Charlie the Raisin

Jason Goddard asks on his page “just what is Frank Zappa’s obssession with Carlos Santana all about?” Well, they were closet admirers of each other – the philosophical/political gap between them meant neither one could ‘fess up to it.

Which makes sense, as both were unofficially part of jazz-rock-fusion. And FZ must have noticed that Santana was producing some of the best jazz-rock-fusion ever heard, with a completely different flavour to either the prog-rock wing (the Softs, early King Crimson) or the jazz-based/Miles Davis-related wing (he was of course buddies with Miles, and recorded at various times with McLaughlin, Weather Report and the other four members of the Classic Quintet). And, of course, FZ must have noticed that Santana was in some ways a better improviser than him. Certainly more consistent – and unlike Frank he wasn’t the type to to ramble aimlessly through his effects-boxes without realising he sounded incongruous in his own band.

So having streamlined my collection with one of those useful MP3 CD-ROMS from Eastern Europe – where people are wise enough to see copyright for the human-rights-abuse that it is – let’s recap Santana’s golden era, long before Rob Thomas and Mary J Blige, long before he was reduced to covering “Smoke On The Water”…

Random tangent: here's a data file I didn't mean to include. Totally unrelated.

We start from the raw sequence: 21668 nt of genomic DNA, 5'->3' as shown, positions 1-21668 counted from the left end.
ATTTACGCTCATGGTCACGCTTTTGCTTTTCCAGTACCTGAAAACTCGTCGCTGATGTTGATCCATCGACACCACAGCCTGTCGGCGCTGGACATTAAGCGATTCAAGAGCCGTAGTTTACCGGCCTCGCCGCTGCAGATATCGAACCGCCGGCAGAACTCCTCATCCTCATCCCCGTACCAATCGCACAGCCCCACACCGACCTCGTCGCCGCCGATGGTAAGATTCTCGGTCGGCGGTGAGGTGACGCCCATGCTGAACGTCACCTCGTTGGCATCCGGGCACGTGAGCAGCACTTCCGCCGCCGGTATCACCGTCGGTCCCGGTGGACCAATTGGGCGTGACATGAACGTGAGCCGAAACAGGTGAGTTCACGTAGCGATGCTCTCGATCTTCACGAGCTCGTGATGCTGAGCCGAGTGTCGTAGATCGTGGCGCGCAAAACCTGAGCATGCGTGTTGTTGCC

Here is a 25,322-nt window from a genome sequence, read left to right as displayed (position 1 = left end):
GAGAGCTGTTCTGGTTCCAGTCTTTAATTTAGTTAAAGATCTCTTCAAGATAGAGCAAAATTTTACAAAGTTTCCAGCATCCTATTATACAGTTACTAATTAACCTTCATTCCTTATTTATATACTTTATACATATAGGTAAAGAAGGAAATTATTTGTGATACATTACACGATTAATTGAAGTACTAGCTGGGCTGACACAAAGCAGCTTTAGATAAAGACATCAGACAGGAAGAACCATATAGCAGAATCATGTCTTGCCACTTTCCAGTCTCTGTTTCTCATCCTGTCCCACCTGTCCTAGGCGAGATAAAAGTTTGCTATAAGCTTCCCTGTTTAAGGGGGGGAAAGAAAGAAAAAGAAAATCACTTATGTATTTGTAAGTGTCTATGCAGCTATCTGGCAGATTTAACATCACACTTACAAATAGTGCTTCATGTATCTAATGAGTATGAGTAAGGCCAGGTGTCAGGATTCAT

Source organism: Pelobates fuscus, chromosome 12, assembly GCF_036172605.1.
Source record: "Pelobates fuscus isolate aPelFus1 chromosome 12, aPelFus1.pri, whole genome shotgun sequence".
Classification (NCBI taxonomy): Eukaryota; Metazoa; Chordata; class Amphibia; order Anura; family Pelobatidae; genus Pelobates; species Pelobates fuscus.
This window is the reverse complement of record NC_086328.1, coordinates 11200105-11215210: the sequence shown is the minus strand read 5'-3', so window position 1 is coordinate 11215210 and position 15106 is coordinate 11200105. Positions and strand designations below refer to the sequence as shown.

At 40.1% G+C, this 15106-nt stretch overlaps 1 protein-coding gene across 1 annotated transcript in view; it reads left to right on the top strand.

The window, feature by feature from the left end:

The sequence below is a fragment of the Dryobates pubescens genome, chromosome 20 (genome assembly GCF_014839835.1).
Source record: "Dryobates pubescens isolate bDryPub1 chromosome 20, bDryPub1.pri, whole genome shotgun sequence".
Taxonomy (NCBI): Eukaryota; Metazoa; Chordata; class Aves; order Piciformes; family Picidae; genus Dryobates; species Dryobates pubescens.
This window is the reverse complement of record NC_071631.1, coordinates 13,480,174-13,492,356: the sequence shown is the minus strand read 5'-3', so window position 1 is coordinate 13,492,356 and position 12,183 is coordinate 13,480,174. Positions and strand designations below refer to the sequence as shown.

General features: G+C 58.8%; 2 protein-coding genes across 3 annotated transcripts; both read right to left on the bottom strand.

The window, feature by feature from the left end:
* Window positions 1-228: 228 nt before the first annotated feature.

Santana (the “lion album”) is an even mixture of simple jamming orientated instrumentals (“Jingo” and “Soul Sacrifice” being the most substantial) and bluesy rock songs, of which the unheralded best are “Shades Of Time” and “Persuasion”. Many of its songs also appear on the better-than-you’d-think Live At The Fillmore album, and also, if sometimes retitled, on the dreaded 1968 Demos which every budget label in the world has issued. In truth, those demos aren’t awful at all – parts (like the cover of “As The Years Go Passing By” or the long version of “Treat” are great. But they’ve damaged him by their ubiquity. Abraxas is considered the Santana materpiece, and while that’s debatable there are plenty of reputation-making solos and songs (never mind “Samba Pa Ti” and “Black Magic Woman”, what “Incident At Neshabur” – his first mini-guitar-concerto, please note!). Santana III (the “flying baby and unicorn album”) may just be the best of the first batch, though. The man gets back to, not just his Latin roots but his Latin jazz roots for much of its second half. And there’s his endearingly awkward vocal debut on “Everything Is Coming Our Way”, there’s the first and best version of his failsafe rabble-rouser “Toussaint L’Ouverture”…and there’s his rivalry with Neal Schon, proving that twin-guitar wibbling-contests can be fun sometimes! The Buddy Miles live album is, like the 1968 demos, a strangely compulsive shambles. Buddy is the weak link, he wails and gibbers like a stereotypical cocaine fiend, so they mix him down at times to allow us to hear whose solos he’s interrupting. There’s crappy unconvincing edits all over the place, glazed over with a layer of crappy unconvincing canned-applause (it was actually recorded in a small club in Hawaii, not a stadium full of irrational hysterics). What saves it are ths solos, from Hadley Caliman, an altoist and a trumpet player whose names I forget, and the ongoing Carlos/Neal battle. (Neal actually has the most solo time here – Carlos is recognisable mainly by his discovery of the “volcano effect” which he would take to comical extremes later).